So this is who we are, and I didn’t see it
Amidst a raucous crowd of nearly 600 runners — and probably just as many spectators — a couple of Saturday nights ago at the start of a race at Highlands Brewing in Asheville, I noticed quite a few people with phones taking videos.
And before I could tell myself not to go there, before I could steel myself so as not to give in to the state of paranoia that I suspect many are feeling, my mind ran away to the cell phone video of the St. Paul shooting victim by his girlfriend, to the cell phone videos of the protestors fleeing for their lives in Dallas after a gunman opened up on police, to the flood of mass shootings and police assassinations, and then I was scanning the ground around me for unattended bags, found myself eyeing spectators for anyone who seemed out of place and not into the party-like atmosphere of the moment.
I forced myself to look at the sky, the sun close to setting, to vanquish such thoughts, to enjoy the energy of the people around me. And then I thought of my wife and daughter, who would be flying from a European capital city in a mere two days — leaving a place that has suffered at the hands of terrorists — back to the U.S., a place that is suffering from terrorism-linked violence and reeling from racial and police violence that is threatening to rip apart the social fabric of our own country.
This is what it’s come to, then, even for someone who has refused to get caught up in the guns-racial violence-terrorism fears that are engulfing our nation. It’s too easy to be fearful or to draw a line and take sides, to react in ways that do nothing to solve anything. But so much death in so little time is hard to swallow.
Don’t get me wrong. I’m in no way comparing the recent violence against police and toward young African Americans men with the terrorism emanating from ISIS-inspired Muslims. Still, I sometimes feel like much of civil society in America feels like it is the crosshairs, that decent people who truly care about their communities, the people who live in them and the police, are feeling utterly powerless as we wait for another tragedy to play out on television or on the internet or, worse yet, right in front of us.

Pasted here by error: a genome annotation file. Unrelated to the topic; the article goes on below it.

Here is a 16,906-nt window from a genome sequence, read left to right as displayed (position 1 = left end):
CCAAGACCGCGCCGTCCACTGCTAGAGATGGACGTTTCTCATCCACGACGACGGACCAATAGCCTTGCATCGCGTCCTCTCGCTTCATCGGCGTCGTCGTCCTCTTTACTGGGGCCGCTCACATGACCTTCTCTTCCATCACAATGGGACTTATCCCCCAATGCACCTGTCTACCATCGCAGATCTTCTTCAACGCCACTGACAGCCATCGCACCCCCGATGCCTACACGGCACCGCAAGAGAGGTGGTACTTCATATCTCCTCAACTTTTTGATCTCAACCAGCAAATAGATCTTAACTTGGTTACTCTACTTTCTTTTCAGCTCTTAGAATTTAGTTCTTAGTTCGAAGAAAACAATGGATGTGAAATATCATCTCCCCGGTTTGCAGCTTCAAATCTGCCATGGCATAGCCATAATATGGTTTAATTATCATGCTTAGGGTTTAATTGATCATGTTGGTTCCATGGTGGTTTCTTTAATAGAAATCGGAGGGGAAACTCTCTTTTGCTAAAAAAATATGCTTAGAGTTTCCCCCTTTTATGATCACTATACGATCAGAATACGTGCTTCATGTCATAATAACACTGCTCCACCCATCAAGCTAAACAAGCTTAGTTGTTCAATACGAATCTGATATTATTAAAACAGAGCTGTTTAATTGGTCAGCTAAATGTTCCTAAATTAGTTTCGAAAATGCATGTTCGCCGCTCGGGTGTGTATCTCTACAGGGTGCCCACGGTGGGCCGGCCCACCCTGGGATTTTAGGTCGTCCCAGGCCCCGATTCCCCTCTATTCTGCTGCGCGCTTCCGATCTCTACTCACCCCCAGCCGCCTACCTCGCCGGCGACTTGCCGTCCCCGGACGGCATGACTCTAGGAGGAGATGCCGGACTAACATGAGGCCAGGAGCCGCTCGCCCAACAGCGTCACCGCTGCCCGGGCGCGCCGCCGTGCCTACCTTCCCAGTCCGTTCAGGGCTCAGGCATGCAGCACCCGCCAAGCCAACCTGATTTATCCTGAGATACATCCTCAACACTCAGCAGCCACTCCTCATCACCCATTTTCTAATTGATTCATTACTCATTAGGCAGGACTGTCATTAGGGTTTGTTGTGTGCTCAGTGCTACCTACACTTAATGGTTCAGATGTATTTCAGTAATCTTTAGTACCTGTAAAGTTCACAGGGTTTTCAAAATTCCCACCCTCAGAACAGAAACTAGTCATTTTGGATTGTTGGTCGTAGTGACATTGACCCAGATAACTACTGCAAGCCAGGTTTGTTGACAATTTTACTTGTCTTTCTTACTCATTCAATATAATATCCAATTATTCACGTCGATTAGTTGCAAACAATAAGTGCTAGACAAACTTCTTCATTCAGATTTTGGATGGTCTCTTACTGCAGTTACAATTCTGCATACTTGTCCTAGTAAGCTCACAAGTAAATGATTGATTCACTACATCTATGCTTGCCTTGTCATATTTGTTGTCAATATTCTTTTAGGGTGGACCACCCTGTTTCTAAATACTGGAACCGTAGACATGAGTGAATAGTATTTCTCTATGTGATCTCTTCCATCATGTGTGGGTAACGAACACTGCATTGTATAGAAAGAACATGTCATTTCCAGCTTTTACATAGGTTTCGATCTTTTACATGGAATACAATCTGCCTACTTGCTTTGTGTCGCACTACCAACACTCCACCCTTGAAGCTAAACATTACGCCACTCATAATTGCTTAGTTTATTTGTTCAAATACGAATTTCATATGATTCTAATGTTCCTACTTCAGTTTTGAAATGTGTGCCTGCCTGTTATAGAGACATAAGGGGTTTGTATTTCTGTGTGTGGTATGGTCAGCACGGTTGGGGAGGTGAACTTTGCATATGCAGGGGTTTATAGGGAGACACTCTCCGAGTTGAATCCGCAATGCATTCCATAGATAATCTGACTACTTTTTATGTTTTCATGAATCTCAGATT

I’m one of those who has always relied upon reason and deep thought to come to grips with whatever may seem insurmountable. Think things through, figure out what can put an end to the problem, take action. These days that too often fails.
So where does that leave me? With the realization that my country is very likely the most heavily armed and violent society in the history of mankind. Several studies suggest that there are around 90 weapons in this country for every 100 citizens. This has been true for some years. That is staggering, and perhaps even more alarming when I look around and realize how many people I personally know who don’t own guns. That translates to a lot of families out there who are in possession of small arsenals.
This reality intersects with a growing fixation and reliance on social media and the internet in general. Very quickly can a deranged individual find a like-minded video or hate group to encourage what may have at first seemed a far-fetched idea. I can’t help but think the easy availability of guns and the growth of social media and internet use are somehow related to the violence on strangers that seems to have escalated in this country over the last three years.
But this didn’t happen overnight. The truth is this country was born out of violence, and then almost 100 years later it took a war that killed more than 750,000 men to free us from slavery. Today, 59 percent of our federal budget’s discretionary spending goes toward the military budget.
I’ve known that since World War II we’ve become this superpower, that the U.S.’s military strength — perhaps more so than our economic might, though the two are intricately tied together — is what now defines us around the world. But I hadn’t really thought too deeply about the ramifications, that we have now become a violent, militaristic society where open carry laws are often the norm and where 48 children and teens die each week in gun violence.
Gun control? We could pass the strictest laws in the world, but short of some kind of national confiscation movement it wouldn’t change much. It’s too late. Besides, the loose gun laws and the obscene reluctance by politicians to deal with the violence are symptoms of a much larger revelation about the society we’ve become.
Hell, I’m not pessimistic about all this. Reality is what it is. We’re in an era where those at the highest level of leadership have forsaken the civic values on which they were raised. They can’t see through the corrupting influences of lobbyists and corporate money. Change will have to come from the ground up, not from the top down. I’m fairly certain that, eventually, the good people of the kind I come into contact with every day will overwhelm those who take advantage of violence and death to create division.
I just wish it would happen sooner than later, that America would regain its footing on the moral high ground I grew up believing we occupied.